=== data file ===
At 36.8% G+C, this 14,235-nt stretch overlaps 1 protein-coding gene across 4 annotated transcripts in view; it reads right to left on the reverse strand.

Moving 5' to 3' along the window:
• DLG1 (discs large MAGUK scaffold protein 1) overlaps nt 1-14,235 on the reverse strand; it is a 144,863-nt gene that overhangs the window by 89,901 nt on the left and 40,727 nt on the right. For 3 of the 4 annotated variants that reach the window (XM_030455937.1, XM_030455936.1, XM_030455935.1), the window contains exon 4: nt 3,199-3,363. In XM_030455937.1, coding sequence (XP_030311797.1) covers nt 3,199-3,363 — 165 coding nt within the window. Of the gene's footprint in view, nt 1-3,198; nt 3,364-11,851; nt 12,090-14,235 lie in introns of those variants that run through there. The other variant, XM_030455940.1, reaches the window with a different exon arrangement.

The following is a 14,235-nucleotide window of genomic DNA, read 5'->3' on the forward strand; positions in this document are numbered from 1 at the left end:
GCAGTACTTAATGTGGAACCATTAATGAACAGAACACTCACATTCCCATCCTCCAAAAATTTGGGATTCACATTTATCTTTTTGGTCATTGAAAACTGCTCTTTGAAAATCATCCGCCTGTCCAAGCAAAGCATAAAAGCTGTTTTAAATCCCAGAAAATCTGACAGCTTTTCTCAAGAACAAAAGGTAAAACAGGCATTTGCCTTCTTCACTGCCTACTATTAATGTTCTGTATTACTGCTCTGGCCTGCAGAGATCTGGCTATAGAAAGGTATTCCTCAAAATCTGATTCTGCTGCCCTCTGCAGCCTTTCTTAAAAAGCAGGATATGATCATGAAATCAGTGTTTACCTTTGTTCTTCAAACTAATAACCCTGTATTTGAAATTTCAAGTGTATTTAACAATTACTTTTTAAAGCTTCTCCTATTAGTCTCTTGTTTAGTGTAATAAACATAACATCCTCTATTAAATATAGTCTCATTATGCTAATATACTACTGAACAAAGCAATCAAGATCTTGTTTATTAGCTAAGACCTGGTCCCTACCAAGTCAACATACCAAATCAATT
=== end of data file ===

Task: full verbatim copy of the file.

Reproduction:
At 36.8% G+C, this 14,235-nt stretch overlaps 1 protein-coding gene across 4 annotated transcripts in view; it reads right to left on the reverse strand.

Moving 5' to 3' along the window:
• DLG1 (discs large MAGUK scaffold protein 1) overlaps nt 1-14,235 on the reverse strand; it is a 144,863-nt gene that overhangs the window by 89,901 nt on the left and 40,727 nt on the right. For 3 of the 4 annotated variants that reach the window (XM_030455937.1, XM_030455936.1, XM_030455935.1), the window contains exon 4: nt 3,199-3,363. In XM_030455937.1, coding sequence (XP_030311797.1) covers nt 3,199-3,363 — 165 coding nt within the window. Of the gene's footprint in view, nt 1-3,198; nt 3,364-11,851; nt 12,090-14,235 lie in introns of those variants that run through there. The other variant, XM_030455940.1, reaches the window with a different exon arrangement.

The following is a 14,235-nucleotide window of genomic DNA, read 5'->3' on the forward strand; positions in this document are numbered from 1 at the left end:
GCAGTACTTAATGTGGAACCATTAATGAACAGAACACTCACATTCCCATCCTCCAAAAATTTGGGATTCACATTTATCTTTTTGGTCATTGAAAACTGCTCTTTGAAAATCATCCGCCTGTCCAAGCAAAGCATAAAAGCTGTTTTAAATCCCAGAAAATCTGACAGCTTTTCTCAAGAACAAAAGGTAAAACAGGCATTTGCCTTCTTCACTGCCTACTATTAATGTTCTGTATTACTGCTCTGGCCTGCAGAGATCTGGCTATAGAAAGGTATTCCTCAAAATCTGATTCTGCTGCCCTCTGCAGCCTTTCTTAAAAAGCAGGATATGATCATGAAATCAGTGTTTACCTTTGTTCTTCAAACTAATAACCCTGTATTTGAAATTTCAAGTGTATTTAACAATTACTTTTTAAAGCTTCTCCTATTAGTCTCTTGTTTAGTGTAATAAACATAACATCCTCTATTAAATATAGTCTCATTATGCTAATATACTACTGAACAAAGCAATCAAGATCTTGTTTATTAGCTAAGACCTGGTCCCTACCAAGTCAACATACCAAATCAATT